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Surviving a stroke and recovery from a stroke are two separate issues. Stroke survivors are usually faced with a certain amount of adjustment and rehabilitation. Depression is a common struggle for the stroke patient and for his for her care-giver. In fact, one-third of stroke survivors deal with depression. It is a serious problem because depression can trigger another stroke.

Health professionals are aware of the risk for depression and so they often treat stroke patients with anti-depressants during the first few months following hospital discharge.  Anxiety, agitation, weepiness, apathy and irritability are also often present, but depression is the number one mental health problem faced by those recovering from a stroke or those who care for the stroke survivor. Studies have been done on depression prevalence among stroke survivors and among their caregivers, but a recent study took the unique approach of investigating the problem while treating the two parties as a unit.

Rehabilitation demands a great amount of interdependency and the new study reflects that fact.  For the study, researchers followed 112 stroke survivors with evidence of depression for two months following their discharge from the hospital. The research examined patient and spouse as a pair rather than as individuals to see how each affected the other’s risk for depression.

The study participants came from four different Indianapolis hospitals. Stroke survivors were 66 percent male and around 62 years of age. Spouses and/or caregivers were 66 percent female and the average age was 60 years.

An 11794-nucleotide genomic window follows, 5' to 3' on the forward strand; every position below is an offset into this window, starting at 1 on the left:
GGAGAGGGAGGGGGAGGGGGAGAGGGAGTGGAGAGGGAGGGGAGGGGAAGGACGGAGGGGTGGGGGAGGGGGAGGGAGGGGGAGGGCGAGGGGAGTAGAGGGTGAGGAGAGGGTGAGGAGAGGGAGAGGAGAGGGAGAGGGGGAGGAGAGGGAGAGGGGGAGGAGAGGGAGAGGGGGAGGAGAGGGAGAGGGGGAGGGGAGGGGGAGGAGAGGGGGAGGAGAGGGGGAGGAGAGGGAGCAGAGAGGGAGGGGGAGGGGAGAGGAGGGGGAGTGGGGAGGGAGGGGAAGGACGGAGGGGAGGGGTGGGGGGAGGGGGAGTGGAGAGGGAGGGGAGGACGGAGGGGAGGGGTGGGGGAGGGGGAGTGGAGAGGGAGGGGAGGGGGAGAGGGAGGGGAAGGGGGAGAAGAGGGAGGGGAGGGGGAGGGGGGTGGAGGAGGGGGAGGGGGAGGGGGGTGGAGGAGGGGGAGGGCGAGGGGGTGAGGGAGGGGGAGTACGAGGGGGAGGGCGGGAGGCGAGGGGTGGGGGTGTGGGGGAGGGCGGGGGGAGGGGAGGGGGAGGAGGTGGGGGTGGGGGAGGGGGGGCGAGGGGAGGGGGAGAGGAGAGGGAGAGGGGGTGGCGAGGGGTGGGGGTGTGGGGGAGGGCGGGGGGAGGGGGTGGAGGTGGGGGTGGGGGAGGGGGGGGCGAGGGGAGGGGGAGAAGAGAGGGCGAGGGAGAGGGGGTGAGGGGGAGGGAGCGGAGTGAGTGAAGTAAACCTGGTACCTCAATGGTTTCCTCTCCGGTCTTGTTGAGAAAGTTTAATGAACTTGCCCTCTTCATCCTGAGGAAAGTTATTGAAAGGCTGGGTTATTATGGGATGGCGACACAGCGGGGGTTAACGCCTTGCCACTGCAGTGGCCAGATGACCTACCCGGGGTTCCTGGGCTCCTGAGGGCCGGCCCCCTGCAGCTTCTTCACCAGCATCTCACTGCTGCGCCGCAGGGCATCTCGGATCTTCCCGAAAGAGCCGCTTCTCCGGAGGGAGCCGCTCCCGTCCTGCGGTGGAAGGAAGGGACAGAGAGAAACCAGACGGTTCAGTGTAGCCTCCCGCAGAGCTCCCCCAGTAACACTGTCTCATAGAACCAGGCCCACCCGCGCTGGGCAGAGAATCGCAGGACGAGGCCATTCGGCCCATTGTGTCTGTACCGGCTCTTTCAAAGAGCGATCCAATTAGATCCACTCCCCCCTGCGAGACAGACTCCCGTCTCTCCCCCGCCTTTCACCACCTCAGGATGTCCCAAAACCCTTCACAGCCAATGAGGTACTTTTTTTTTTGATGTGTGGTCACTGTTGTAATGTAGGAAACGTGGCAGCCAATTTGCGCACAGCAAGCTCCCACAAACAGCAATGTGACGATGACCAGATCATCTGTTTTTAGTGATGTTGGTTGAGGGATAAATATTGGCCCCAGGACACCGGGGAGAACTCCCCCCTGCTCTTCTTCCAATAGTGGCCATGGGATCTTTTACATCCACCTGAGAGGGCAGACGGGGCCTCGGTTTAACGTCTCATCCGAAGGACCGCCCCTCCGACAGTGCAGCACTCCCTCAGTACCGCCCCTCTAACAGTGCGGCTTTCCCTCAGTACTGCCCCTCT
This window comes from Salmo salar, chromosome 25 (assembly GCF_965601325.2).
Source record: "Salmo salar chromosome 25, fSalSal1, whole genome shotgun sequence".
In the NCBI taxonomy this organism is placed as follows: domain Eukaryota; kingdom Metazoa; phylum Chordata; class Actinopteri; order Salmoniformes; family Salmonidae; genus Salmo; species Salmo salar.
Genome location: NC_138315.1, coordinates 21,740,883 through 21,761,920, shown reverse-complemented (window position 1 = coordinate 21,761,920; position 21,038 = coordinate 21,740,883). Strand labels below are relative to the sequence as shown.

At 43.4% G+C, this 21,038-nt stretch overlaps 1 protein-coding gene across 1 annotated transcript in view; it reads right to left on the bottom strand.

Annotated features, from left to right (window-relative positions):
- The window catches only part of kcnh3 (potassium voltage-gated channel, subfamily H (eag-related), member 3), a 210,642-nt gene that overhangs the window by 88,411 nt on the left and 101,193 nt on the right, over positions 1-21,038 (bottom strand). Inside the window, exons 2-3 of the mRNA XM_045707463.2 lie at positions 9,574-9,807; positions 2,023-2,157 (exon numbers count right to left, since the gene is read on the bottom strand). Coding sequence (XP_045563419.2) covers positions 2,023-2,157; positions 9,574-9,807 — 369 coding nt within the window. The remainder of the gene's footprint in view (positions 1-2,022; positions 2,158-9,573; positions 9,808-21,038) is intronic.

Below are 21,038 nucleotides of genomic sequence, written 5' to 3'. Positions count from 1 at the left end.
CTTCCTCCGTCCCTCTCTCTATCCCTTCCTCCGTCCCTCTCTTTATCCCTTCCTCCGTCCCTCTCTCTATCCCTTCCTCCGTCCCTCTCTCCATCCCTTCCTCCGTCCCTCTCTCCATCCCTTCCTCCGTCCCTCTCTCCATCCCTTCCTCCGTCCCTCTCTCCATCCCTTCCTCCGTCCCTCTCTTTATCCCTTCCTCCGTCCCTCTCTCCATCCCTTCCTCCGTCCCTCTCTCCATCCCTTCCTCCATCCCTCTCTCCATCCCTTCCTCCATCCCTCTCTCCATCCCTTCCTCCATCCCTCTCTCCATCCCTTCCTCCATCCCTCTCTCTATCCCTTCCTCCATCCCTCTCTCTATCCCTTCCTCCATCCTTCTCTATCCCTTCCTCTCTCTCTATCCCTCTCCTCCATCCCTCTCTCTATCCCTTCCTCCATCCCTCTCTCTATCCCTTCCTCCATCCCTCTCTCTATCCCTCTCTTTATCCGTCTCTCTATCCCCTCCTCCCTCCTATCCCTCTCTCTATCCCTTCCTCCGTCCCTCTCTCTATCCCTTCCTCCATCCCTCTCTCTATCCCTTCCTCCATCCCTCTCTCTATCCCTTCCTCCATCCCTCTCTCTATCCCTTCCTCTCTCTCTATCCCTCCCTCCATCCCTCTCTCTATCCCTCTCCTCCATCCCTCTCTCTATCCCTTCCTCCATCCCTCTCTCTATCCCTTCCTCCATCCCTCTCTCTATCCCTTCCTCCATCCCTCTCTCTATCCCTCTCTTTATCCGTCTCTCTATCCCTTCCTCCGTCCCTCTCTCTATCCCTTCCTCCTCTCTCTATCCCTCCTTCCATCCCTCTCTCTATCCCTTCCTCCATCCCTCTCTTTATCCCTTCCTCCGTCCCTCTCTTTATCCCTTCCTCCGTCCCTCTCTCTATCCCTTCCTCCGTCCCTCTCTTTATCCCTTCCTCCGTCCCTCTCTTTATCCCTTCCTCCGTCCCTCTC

The researchers used four questionnaires to measure perceived control, optimism, self-esteem and depression. Those tools were the Sense of Control Scale, the Revised Life Orientation Test, the Patient’s Health Questionnaire and the Rosenberg Self-Esteem Scale. The research revealed that optimism and self-esteem were major factors in depression for both the stroke survivor and the care-giving spouse. Of particular note was the fact that when the care-giving spouse feels upbeat and good about themselves, it can lower the risk of depression in the stroke survivor.

The use of anti-depressants among stroke survivors is perhaps warranted given the fact that such a high number of patients struggle with depression. However, in addition to the mood regulation that anti-depressants provide, the medications also seem to help improve cognitive ability. Some studies claim that the anti-depressants even aid with movement recovery.

Stroke survivors may not immediately feel depressed. Some patients report feeling depressed only occasionally. However, research seems to point toward the positive benefits of even a short term treatment initially. Making sure that the caregiver also feels strong, positive and hopeful is just as important to both party’s prognosis.

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